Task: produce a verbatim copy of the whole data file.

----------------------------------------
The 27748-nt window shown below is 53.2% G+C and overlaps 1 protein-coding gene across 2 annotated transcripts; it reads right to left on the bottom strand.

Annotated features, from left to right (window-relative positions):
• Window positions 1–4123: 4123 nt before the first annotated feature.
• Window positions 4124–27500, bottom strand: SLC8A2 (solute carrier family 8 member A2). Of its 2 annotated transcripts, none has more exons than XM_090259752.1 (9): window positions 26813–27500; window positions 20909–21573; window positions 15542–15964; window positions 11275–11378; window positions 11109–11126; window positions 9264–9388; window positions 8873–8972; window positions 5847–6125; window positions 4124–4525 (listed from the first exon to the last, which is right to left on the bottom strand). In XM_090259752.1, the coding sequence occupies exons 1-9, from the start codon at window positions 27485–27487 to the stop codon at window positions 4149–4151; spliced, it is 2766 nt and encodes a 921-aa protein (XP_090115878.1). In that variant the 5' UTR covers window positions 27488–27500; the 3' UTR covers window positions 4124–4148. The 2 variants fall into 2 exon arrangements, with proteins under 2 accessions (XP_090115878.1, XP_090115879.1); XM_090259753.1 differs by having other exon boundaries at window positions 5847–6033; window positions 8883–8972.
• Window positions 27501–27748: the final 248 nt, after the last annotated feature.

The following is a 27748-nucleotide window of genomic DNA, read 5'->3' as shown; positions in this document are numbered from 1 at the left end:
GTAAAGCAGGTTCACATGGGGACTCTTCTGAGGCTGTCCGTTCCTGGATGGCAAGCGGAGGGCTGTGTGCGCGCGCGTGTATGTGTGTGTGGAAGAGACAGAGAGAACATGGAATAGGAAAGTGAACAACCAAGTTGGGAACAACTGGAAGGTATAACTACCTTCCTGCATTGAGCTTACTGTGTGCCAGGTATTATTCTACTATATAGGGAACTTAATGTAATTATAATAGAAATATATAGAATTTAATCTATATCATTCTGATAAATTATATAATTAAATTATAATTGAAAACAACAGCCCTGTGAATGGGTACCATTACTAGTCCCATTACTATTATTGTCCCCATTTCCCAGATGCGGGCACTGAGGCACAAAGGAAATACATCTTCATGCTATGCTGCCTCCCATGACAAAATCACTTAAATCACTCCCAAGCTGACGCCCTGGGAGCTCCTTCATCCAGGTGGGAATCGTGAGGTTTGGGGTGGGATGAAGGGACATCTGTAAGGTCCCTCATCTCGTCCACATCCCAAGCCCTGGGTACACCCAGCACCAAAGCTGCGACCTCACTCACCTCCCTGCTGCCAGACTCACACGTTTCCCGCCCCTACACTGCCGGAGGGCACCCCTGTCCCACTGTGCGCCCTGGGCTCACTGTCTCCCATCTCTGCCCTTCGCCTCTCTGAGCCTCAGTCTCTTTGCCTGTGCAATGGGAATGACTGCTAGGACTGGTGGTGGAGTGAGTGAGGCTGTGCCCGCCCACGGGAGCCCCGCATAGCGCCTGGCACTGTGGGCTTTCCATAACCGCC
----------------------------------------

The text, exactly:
The 27748-nt window shown below is 53.2% G+C and overlaps 1 protein-coding gene across 2 annotated transcripts; it reads right to left on the bottom strand.

Annotated features, from left to right (window-relative positions):
• Window positions 1–4123: 4123 nt before the first annotated feature.
• Window positions 4124–27500, bottom strand: SLC8A2 (solute carrier family 8 member A2). Of its 2 annotated transcripts, none has more exons than XM_090259752.1 (9): window positions 26813–27500; window positions 20909–21573; window positions 15542–15964; window positions 11275–11378; window positions 11109–11126; window positions 9264–9388; window positions 8873–8972; window positions 5847–6125; window positions 4124–4525 (listed from the first exon to the last, which is right to left on the bottom strand). In XM_090259752.1, the coding sequence occupies exons 1-9, from the start codon at window positions 27485–27487 to the stop codon at window positions 4149–4151; spliced, it is 2766 nt and encodes a 921-aa protein (XP_090115878.1). In that variant the 5' UTR covers window positions 27488–27500; the 3' UTR covers window positions 4124–4148. The 2 variants fall into 2 exon arrangements, with proteins under 2 accessions (XP_090115878.1, XP_090115879.1); XM_090259753.1 differs by having other exon boundaries at window positions 5847–6033; window positions 8883–8972.
• Window positions 27501–27748: the final 248 nt, after the last annotated feature.

The following is a 27748-nucleotide window of genomic DNA, read 5'->3' as shown; positions in this document are numbered from 1 at the left end:
GTAAAGCAGGTTCACATGGGGACTCTTCTGAGGCTGTCCGTTCCTGGATGGCAAGCGGAGGGCTGTGTGCGCGCGCGTGTATGTGTGTGTGGAAGAGACAGAGAGAACATGGAATAGGAAAGTGAACAACCAAGTTGGGAACAACTGGAAGGTATAACTACCTTCCTGCATTGAGCTTACTGTGTGCCAGGTATTATTCTACTATATAGGGAACTTAATGTAATTATAATAGAAATATATAGAATTTAATCTATATCATTCTGATAAATTATATAATTAAATTATAATTGAAAACAACAGCCCTGTGAATGGGTACCATTACTAGTCCCATTACTATTATTGTCCCCATTTCCCAGATGCGGGCACTGAGGCACAAAGGAAATACATCTTCATGCTATGCTGCCTCCCATGACAAAATCACTTAAATCACTCCCAAGCTGACGCCCTGGGAGCTCCTTCATCCAGGTGGGAATCGTGAGGTTTGGGGTGGGATGAAGGGACATCTGTAAGGTCCCTCATCTCGTCCACATCCCAAGCCCTGGGTACACCCAGCACCAAAGCTGCGACCTCACTCACCTCCCTGCTGCCAGACTCACACGTTTCCCGCCCCTACACTGCCGGAGGGCACCCCTGTCCCACTGTGCGCCCTGGGCTCACTGTCTCCCATCTCTGCCCTTCGCCTCTCTGAGCCTCAGTCTCTTTGCCTGTGCAATGGGAATGACTGCTAGGACTGGTGGTGGAGTGAGTGAGGCTGTGCCCGCCCACGGGAGCCCCGCATAGCGCCTGGCACTGTGGGCTTTCCATAACCGCC